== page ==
On each shift, an operator fills four stacks of eight trays with the parts and places them in two cells on either side of a robot, a task that takes approximately 30 minutes. "Each side can accommodate 384 parts—enough for four hours of unattended operation," says Shafi.
After the trays are loaded into the workcell, parts must be automatically retrieved, inspected, and placed in the welding fixture. To accomplish this, Shafi integrated a Cognex In-Sight 3000 machine-vision system with an ABB IRB-4400 robot. Under control of a PC-based host, the output from the In-Sight 3000 camera is digitized by the In-Sight 3000 control unit and communicated to the host over Ethernet (see Fig. 2).
To properly compute the location of each part, the system must first compute the height of the stack of trays. After the robot moves over the known maximum working height of the tray, the In-Sight 3000 camera mounted in the head captures images of the stack of trays (see Fig. 3). By determining the edge locations of each of the trays, the number of trays can be computed and the height of the stacked trays determined. This is an angled 3-D approach that uses a single camera.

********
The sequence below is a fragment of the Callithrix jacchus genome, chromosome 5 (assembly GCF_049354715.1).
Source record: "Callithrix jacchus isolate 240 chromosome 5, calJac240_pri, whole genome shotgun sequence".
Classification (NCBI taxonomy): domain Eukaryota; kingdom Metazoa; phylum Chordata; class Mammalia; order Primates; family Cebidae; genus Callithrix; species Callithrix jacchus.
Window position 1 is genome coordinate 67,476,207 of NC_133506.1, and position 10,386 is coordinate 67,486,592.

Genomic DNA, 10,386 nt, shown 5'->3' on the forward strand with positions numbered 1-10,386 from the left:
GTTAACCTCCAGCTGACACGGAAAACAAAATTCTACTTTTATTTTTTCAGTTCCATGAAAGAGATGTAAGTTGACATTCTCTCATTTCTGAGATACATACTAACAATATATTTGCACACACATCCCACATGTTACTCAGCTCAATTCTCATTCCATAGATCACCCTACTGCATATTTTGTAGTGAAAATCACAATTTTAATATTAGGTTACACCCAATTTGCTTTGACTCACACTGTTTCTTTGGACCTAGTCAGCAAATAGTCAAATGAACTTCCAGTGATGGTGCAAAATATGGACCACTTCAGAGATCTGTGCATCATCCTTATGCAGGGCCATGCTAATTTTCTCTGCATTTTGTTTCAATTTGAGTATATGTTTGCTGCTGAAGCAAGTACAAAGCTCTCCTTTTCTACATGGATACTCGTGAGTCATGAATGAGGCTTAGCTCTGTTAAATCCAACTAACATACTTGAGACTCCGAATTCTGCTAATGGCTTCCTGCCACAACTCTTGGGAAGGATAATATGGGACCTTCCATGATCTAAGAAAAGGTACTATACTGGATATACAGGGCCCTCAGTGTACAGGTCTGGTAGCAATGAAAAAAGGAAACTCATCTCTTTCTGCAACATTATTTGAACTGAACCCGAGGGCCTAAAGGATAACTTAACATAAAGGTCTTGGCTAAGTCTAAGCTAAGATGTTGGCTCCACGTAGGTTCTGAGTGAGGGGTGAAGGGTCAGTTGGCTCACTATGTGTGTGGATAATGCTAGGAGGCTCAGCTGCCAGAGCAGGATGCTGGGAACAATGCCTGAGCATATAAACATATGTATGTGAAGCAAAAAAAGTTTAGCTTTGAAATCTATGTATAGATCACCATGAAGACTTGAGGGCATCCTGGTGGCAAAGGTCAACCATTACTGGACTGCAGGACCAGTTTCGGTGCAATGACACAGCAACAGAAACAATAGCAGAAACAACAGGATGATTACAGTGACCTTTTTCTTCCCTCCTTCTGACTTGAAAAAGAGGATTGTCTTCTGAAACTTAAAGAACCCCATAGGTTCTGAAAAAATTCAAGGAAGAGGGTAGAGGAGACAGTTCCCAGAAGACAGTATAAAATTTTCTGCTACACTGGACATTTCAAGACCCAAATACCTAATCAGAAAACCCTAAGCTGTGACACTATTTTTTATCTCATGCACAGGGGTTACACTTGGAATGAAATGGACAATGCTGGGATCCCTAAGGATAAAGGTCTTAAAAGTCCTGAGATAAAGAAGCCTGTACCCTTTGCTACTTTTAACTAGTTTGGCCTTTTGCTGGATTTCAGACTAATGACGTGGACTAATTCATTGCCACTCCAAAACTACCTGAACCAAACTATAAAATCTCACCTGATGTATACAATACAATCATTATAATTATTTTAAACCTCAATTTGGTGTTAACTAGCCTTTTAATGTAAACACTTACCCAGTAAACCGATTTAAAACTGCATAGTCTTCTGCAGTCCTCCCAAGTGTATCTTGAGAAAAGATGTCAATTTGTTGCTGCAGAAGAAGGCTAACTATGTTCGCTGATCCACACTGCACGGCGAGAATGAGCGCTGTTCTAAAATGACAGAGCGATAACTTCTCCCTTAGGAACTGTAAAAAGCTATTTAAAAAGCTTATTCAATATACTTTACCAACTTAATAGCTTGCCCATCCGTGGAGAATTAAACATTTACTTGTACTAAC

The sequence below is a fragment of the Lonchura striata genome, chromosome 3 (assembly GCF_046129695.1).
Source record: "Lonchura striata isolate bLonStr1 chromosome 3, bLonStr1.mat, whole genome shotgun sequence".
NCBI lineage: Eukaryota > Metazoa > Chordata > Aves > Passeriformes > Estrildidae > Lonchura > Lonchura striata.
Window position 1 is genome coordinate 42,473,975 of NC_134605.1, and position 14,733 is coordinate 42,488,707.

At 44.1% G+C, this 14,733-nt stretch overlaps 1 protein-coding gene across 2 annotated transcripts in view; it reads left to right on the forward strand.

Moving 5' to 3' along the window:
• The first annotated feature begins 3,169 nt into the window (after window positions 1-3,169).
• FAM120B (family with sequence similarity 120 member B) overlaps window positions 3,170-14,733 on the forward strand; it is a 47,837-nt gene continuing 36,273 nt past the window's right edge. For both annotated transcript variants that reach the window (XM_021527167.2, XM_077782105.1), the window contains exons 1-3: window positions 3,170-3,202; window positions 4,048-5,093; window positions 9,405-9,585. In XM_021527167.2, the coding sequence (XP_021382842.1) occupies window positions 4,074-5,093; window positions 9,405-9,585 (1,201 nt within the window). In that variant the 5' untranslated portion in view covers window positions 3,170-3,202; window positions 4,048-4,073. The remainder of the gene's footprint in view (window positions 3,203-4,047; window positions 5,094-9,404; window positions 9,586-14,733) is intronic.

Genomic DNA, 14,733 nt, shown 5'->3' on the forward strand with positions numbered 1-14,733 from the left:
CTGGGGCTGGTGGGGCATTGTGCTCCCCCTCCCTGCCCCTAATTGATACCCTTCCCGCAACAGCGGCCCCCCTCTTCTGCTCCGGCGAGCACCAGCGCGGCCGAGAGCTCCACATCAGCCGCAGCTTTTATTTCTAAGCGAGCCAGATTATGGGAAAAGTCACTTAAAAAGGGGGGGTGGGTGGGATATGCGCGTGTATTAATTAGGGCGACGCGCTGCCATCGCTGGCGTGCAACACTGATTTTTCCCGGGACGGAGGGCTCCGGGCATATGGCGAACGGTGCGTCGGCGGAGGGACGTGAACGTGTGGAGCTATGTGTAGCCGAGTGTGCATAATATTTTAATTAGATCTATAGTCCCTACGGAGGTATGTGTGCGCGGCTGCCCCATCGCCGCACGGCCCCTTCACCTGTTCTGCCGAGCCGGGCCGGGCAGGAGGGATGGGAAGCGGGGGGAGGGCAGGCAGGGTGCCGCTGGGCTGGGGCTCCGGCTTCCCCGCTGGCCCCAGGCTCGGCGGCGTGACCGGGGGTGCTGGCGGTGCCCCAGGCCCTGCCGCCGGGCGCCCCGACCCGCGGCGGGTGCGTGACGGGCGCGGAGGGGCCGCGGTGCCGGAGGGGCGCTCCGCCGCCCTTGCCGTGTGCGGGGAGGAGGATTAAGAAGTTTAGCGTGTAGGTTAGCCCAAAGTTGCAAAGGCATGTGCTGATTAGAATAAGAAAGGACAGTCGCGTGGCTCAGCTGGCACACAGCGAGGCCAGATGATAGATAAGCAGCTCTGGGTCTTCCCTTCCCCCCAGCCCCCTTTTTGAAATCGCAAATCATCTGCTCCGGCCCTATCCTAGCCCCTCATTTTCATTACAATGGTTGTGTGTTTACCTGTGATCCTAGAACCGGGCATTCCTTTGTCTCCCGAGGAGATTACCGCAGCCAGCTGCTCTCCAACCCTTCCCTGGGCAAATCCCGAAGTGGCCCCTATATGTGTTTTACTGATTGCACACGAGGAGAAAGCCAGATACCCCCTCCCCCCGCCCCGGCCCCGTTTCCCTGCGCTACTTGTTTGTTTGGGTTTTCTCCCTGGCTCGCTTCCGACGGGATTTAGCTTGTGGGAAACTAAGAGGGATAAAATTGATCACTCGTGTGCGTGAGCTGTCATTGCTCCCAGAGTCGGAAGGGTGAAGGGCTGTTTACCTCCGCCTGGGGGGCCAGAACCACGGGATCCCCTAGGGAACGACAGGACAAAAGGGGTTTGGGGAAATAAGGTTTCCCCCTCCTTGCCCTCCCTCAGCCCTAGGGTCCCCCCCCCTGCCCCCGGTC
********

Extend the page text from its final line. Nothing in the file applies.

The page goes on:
"This requires the use of only a single camera in the system," says Shafi, "and allows us to use Cognex In-Sight vision tools to compute the 3-D depth of the stack." After the height is computed, FLVVs within each tray are located using the same camera.
To properly pick the FLVV from the tray, the body of each part (which is not lying flat, but is easier to image) is first located and its position transmitted to an ABB robot controller over an RS-232 port. Using dual suction cups attached to the robot, each part is then picked from the tray and placed in a "toss-fixture" or nest (see Fig. 4). Before each part can be placed into the welding machine for attachment to the gas tank, it must be inspected. When the part is properly positioned in the fixture, the camera is oriented above the fixture, and an image of the part is captured by the In-Sight camera.
The image helps determine the precise angular orientation of the part and is compared with known good parts to establish if the correct FLVV had originally been loaded into the tray. A pattern-matching approach is used here. The stem orientation of the part is also determined at this point for a precise parallel jaw grip (located on the same end effector).